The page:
Division. We have two division operators. With one slash, we divide two numbers. And with two slashes "//" we divide and round down the result.

Operator1 The "/" operator leaves the fractional part of the result intact. It does not matter if the two operands are fractional or not.

Operator2 The "//" operator divides in the same way. But it also rounds the result down to the nearest integer.

Python program that divides numbers

a = 100
b = 7
# Divide 100 by 7.
print(a / b)
# Discard fractional part of result.
print(a // b)14.285714285714286
14

Float. This converts data to floating-point numbers. It acts on strings or integers. On strings, it handles signs (positive or negative) and infinity values ("inf").

Conversion Float is similar to other built-ins like int or str. Python simplifies common conversions.

# Float converts a string into a float number.
value = "3.14"
number = float(value)
print(number)
print(number == 3.14)
print(value == "3.14")
print()
# Float also converts an integer into a float number.
integer = 100
floating = float(integer)
print(floating)
print(integer)3.14
True
True
100.0
100

Int. Like float, int() converts from strings and other number types. It returns an integer (a number with nothing past the decimal—no fractional part).

Note Int will cause an error if we try to convert a floating-point number within a string (like "123.4").

Python program that uses int

# Convert a string to int.
input = "123"
result = int(input)
print(result)
# Use int to convert from floating to integral.
input = 456.9
result = int(input)
print(result)123
456

Hex converts an integer into a hexadecimal number. This form of number can be useful in interoperating with other programs and systems. We see the hex representations of 10 and 100.

Python program that uses hex

# Convert this value to a hex.
value = 10
result = hex(value)
print(result)
# Convert another value.
value = 100
result = hex(value)
print(result)0xa
0x64

Octal numbers use not a base 10 like we are used to, but a base 8. So they only contain the digits 0 through 7. With oct() we convert a base 10 number into its octal representation.

Python program that uses oct

# Convert 74 into octal which is 112.
number = 74
octal = oct(number)
print(octal)0o112

Bits. In computers, numbers are presented with bits, as binary. With the bin() built-in, we get a string representation of an integer. Zeros on the left of the representation are discarded.

Negative The sign bit is represented by the 0 before the lowercase "b." A -1 has a leading minus sign.

Python program that uses bin

number = 100# Convert this number to a binary string.
result = bin(number)
print(result)0b1100100bin(-1) -0b1
bin(0) 0b0

Complex. Complexity is not just in our computer programs. We also encounter complex numbers. These numbers have two components—real and imaginary.

Imaginary unit Complex numbers include an "imaginary unit" that is separate from the real parts. These numbers never become bored.

Info In Python we have the complex() built-in function. These numbers can be added, subtracted, and manipulated in other ways.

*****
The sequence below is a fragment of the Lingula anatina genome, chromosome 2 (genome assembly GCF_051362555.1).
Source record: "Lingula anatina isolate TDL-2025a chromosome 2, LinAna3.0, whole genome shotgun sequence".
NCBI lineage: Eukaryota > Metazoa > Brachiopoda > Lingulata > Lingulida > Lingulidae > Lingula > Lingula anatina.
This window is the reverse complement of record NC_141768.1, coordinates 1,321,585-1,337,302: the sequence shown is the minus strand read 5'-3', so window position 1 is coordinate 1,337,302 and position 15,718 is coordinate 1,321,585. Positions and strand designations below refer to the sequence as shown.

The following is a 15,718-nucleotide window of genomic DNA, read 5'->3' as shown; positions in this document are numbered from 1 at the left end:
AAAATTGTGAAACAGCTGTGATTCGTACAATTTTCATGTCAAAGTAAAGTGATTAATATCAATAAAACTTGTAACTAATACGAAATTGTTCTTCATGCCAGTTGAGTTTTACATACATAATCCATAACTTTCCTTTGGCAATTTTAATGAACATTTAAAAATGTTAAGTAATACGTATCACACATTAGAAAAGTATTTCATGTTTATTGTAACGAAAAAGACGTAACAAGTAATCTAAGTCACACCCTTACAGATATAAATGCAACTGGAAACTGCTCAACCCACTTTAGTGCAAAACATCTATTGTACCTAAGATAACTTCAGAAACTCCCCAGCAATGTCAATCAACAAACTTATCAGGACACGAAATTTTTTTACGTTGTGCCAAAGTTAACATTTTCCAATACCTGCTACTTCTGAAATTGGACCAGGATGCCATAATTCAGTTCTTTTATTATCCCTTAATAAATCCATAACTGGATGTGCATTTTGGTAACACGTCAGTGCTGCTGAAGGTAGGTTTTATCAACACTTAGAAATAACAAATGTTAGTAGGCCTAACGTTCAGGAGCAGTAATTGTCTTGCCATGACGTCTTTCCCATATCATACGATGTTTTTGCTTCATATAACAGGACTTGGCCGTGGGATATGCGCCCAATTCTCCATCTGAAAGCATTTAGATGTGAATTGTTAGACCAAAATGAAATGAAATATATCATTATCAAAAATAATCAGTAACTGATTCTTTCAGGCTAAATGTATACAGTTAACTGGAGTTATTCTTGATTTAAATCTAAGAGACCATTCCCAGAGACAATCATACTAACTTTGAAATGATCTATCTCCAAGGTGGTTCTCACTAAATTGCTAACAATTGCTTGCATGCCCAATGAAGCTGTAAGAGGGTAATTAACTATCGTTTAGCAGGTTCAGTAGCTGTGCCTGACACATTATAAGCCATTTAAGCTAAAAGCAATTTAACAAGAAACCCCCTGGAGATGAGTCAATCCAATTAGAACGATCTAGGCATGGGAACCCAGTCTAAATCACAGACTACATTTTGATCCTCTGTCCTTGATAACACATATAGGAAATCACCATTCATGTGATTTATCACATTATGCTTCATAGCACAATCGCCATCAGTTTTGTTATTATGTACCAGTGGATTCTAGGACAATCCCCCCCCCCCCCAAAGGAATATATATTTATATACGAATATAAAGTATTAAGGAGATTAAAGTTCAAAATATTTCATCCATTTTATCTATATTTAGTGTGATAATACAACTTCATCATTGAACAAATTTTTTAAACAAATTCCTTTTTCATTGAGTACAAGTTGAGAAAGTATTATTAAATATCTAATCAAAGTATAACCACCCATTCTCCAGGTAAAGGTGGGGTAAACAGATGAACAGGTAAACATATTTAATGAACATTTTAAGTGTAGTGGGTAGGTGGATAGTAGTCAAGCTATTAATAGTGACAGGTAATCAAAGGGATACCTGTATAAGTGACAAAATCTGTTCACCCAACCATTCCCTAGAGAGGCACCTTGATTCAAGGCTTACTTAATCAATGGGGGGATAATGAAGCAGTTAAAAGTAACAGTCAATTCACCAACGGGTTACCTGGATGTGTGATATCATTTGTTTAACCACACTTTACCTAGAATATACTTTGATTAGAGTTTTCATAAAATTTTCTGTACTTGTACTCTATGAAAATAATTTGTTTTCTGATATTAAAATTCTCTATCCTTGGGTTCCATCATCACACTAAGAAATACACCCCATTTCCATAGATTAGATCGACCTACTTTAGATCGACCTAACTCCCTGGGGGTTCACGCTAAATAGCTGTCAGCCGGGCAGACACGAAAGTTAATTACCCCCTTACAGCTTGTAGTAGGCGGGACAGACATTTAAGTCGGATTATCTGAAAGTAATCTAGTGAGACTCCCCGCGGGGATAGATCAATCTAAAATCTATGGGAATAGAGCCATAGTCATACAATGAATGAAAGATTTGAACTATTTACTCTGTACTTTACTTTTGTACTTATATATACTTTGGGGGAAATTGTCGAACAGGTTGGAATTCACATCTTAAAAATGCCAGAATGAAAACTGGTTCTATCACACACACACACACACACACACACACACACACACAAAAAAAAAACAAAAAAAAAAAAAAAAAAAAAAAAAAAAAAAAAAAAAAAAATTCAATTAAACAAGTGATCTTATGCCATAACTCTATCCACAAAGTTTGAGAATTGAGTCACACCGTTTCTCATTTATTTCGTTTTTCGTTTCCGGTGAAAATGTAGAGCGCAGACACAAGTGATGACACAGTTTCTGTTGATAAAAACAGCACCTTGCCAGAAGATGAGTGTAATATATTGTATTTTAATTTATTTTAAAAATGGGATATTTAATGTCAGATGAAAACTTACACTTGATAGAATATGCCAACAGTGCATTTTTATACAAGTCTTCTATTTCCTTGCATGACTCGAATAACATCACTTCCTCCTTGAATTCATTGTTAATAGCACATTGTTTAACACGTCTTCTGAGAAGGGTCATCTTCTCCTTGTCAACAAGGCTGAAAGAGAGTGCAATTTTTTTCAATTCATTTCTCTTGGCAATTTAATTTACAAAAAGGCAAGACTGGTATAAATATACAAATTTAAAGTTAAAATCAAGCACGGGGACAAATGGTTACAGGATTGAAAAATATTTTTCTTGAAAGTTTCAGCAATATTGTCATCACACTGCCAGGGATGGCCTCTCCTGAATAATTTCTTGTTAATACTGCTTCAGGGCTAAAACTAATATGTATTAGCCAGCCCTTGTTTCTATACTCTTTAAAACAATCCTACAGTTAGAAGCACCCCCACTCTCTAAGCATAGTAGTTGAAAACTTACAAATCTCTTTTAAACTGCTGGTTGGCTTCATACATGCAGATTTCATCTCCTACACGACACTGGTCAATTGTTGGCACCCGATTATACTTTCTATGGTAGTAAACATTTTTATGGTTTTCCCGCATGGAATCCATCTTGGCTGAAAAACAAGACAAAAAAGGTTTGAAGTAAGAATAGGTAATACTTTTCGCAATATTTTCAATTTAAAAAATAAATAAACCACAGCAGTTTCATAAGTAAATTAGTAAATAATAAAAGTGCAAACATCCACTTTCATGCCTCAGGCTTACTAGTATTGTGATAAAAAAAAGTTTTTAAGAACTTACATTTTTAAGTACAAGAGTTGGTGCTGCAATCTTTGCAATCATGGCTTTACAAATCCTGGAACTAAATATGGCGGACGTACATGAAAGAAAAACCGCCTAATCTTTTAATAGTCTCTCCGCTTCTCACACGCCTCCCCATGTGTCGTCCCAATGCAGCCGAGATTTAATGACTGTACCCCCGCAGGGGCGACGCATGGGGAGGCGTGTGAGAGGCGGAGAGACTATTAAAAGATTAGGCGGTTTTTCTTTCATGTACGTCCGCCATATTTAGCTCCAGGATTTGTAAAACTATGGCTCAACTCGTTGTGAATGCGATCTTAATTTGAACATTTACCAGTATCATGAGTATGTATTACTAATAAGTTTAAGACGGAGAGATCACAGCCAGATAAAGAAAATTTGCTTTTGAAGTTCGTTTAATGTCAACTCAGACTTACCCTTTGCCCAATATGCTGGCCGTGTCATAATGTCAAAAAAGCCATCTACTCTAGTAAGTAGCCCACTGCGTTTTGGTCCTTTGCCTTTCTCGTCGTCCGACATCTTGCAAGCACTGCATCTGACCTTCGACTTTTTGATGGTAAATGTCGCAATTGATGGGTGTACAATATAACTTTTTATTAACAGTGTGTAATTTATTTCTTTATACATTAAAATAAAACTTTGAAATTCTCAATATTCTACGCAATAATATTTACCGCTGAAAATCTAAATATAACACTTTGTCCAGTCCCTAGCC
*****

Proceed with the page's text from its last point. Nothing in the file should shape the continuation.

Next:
Python program that uses complex numbers

# Create two complex numbers.
complexA = complex(3, 10)
complexB = complex(5, 15)
# Add the two together.
# ... The result is also complex.
complexC = complexA + complexB
print(complexC)(8+25j)

Benchmark, division. Division is a slow operation on processors. In Python we have both the "/" and "//" operators. Is there some optimization in the latter one? My benchmark tests this.

Version 1 This version of the code uses the single-slash operator to perform a division.

Version 2 Here we use the double-slash operator to perform division and get an integer-only result.

Result We find that the "//" operator is slower than the "/" operator. It adds steps beyond the regular operator.

Python program that times division

import time
a = 1000
b = 223
c = 0
print (time.time())
# Version 1: normal division
i = 0
while i < 10000000:
c = a / b
i += 1
print (time.time())
# Version 2: integer result division
i = 0
while i < 10000000:
c = a // b
i += 1
print (time.time())1345843075.764
1345843077.922 (/ = 2.158 s)
1345843080.448 (// = 2.526 s)

Divmod, modulo. The divmod function is built into the Python language. It computes two kinds of division at once: it does an integral division and a modulo division. It returns a tuple.

Random numbers can be generated in Python with the randint method. But for a random selection in a list or other collection, random.choice is an ideal option.

Pow. The pow built-in, or two asterisks, means exponentiation. We can raise a number to a certain power with clear syntax. The two syntax forms are equivalent.

Bool converts an expression into True or False. It is similar to the if-statement, which also evaluates expressions. Bool is a value—often languages store False as 0 and True as 1.

Prime. We implement a prime-testing method with a def and a for-loop. Some arithmetic optimizations are applied to this method—we test the number's square.

A summary. Numeric operations are everywhere. All memory accesses in programs use numeric computations. In Python, using numbers effectively is important.